You know how it is at teacher inservice days. How you stake out a table by marking your territory with water bottles, keys, cell phones, bags of cough drops or hard candy, paper, pens, or a four-inch-long colorful flip-flop Christmas tree ornament that you just bought from the mother of a Boy Scout. How some unassuming fellow faculty member sits down, not recognizing what belongs to whom, and then gets up to make a graceful exit when the owners appear, to find where her usual crew is sitting.
You must also know how it rattles your cage to be asked to move right before the presentation starts. After all the other good tables are taken. Asked to move to the center of the room. To a long table that will require you to turn your neck at a ninety-degree angle for six hours. That will make it harder to communicate with your cronies than the round table you had arrived twenty minutes early to claim for your clique.
It's almost as bad as getting to the movies a half-hour before showtime, and the usher asking you after the opening title sequence to slide over to the wall so some latecomers can have seats together on the end of your chosen row.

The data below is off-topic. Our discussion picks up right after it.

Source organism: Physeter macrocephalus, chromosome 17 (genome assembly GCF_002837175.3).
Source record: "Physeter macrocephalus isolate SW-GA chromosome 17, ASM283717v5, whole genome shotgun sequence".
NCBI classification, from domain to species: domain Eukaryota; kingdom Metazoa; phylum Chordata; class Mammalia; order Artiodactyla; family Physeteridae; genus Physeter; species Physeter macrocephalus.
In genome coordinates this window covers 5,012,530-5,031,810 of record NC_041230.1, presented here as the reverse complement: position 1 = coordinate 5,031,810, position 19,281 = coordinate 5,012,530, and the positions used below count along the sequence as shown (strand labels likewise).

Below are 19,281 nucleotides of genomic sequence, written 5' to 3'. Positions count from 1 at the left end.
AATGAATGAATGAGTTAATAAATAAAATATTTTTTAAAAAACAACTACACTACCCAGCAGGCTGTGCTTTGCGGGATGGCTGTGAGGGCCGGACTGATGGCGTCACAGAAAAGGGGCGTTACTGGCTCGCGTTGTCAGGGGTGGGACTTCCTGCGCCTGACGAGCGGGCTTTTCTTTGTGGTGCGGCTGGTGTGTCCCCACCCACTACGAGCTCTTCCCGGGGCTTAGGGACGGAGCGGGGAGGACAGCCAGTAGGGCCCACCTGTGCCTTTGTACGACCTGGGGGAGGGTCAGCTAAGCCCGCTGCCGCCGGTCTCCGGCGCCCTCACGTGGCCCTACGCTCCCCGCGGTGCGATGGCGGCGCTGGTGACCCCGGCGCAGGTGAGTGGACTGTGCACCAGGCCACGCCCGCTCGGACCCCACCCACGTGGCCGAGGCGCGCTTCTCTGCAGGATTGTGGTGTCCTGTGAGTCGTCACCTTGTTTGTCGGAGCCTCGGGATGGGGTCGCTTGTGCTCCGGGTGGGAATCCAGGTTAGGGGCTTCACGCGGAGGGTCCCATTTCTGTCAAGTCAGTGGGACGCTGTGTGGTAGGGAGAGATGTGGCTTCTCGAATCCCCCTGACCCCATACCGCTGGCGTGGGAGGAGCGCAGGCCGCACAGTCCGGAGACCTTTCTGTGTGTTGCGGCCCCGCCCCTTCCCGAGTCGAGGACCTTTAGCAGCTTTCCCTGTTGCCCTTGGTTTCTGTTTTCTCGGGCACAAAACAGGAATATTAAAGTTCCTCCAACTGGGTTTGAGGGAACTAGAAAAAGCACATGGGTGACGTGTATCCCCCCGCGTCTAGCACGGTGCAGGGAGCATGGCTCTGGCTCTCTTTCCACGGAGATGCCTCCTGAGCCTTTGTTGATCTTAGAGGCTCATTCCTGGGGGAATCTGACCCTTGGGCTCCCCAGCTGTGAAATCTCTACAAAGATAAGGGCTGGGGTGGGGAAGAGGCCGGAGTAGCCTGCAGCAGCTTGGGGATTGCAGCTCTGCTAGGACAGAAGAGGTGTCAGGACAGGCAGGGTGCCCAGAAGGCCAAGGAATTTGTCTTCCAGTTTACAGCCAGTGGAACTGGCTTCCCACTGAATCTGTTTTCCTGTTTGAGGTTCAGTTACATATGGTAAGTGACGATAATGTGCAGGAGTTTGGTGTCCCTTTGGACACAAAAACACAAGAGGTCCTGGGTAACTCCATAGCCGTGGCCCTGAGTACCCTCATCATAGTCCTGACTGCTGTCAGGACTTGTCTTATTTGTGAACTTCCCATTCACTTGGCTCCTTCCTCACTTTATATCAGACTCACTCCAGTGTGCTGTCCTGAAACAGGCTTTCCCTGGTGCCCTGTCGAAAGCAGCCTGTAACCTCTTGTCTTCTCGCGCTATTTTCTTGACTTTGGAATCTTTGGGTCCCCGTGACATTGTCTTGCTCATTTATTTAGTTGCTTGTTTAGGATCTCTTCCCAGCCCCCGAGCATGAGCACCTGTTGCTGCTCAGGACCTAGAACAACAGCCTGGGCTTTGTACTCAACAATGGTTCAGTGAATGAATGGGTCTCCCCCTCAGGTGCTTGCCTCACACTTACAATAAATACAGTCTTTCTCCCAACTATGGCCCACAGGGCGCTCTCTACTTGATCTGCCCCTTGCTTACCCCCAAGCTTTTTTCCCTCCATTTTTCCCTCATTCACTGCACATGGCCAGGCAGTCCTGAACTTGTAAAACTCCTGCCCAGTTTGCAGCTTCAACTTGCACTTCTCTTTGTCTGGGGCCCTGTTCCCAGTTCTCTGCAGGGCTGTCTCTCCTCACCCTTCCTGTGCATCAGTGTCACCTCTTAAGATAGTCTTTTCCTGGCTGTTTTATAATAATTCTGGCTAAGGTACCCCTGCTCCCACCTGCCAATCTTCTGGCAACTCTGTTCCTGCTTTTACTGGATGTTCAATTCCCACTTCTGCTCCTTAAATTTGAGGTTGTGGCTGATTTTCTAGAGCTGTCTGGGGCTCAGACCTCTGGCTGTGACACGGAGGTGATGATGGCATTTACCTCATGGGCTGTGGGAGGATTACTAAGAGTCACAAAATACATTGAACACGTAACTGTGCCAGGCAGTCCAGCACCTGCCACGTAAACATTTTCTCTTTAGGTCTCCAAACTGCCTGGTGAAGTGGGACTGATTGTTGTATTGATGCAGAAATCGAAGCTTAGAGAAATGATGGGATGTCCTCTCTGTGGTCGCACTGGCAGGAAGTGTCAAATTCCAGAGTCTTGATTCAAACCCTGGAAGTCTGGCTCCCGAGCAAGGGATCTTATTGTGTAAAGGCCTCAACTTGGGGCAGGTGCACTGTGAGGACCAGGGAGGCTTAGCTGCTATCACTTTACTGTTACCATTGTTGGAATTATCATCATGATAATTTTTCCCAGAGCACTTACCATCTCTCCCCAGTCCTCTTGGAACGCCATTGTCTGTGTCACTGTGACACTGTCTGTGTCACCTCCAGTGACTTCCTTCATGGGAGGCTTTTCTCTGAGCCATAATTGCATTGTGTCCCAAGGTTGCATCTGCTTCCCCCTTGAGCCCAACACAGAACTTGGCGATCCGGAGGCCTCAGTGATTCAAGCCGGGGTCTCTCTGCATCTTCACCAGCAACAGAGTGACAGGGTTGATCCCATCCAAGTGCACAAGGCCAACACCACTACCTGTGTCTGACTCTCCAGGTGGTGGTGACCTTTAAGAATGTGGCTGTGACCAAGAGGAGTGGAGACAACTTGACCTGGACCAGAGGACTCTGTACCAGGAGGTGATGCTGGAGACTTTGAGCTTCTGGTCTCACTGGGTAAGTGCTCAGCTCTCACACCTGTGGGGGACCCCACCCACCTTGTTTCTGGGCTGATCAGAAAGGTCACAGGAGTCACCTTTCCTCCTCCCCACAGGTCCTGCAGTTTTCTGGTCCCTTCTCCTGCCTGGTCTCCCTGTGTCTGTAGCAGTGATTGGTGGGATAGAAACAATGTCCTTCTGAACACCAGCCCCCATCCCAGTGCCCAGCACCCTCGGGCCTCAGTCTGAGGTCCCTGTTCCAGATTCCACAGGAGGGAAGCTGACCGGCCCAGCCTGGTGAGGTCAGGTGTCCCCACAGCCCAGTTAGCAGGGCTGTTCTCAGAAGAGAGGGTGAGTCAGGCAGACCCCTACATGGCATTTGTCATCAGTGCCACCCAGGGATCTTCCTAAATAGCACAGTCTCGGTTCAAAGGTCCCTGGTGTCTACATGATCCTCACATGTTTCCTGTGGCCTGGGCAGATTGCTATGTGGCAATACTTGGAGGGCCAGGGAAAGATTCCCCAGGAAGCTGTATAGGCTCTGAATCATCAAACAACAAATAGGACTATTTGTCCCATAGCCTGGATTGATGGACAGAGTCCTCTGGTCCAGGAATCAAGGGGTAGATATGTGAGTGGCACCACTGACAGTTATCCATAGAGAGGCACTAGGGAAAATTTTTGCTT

It does not matter that your 'new' table is only 18 feet from your chosen table. You know that, because if you laid three coaches head to foot, that's the distance they would cover. The point is that you got there early to get a table, and now you are being ripped from your comfort zone. That being told, "What does it matter, it's a simple request, so just do it," is not a way to promote good will. That even though a tablemate roams the perimeter and gathers 12 (TWELVE) Dixie Cups of pastel after-dinner mints to bring to your new location, sugar is a poor substitute for security.
Even Steven owes me one.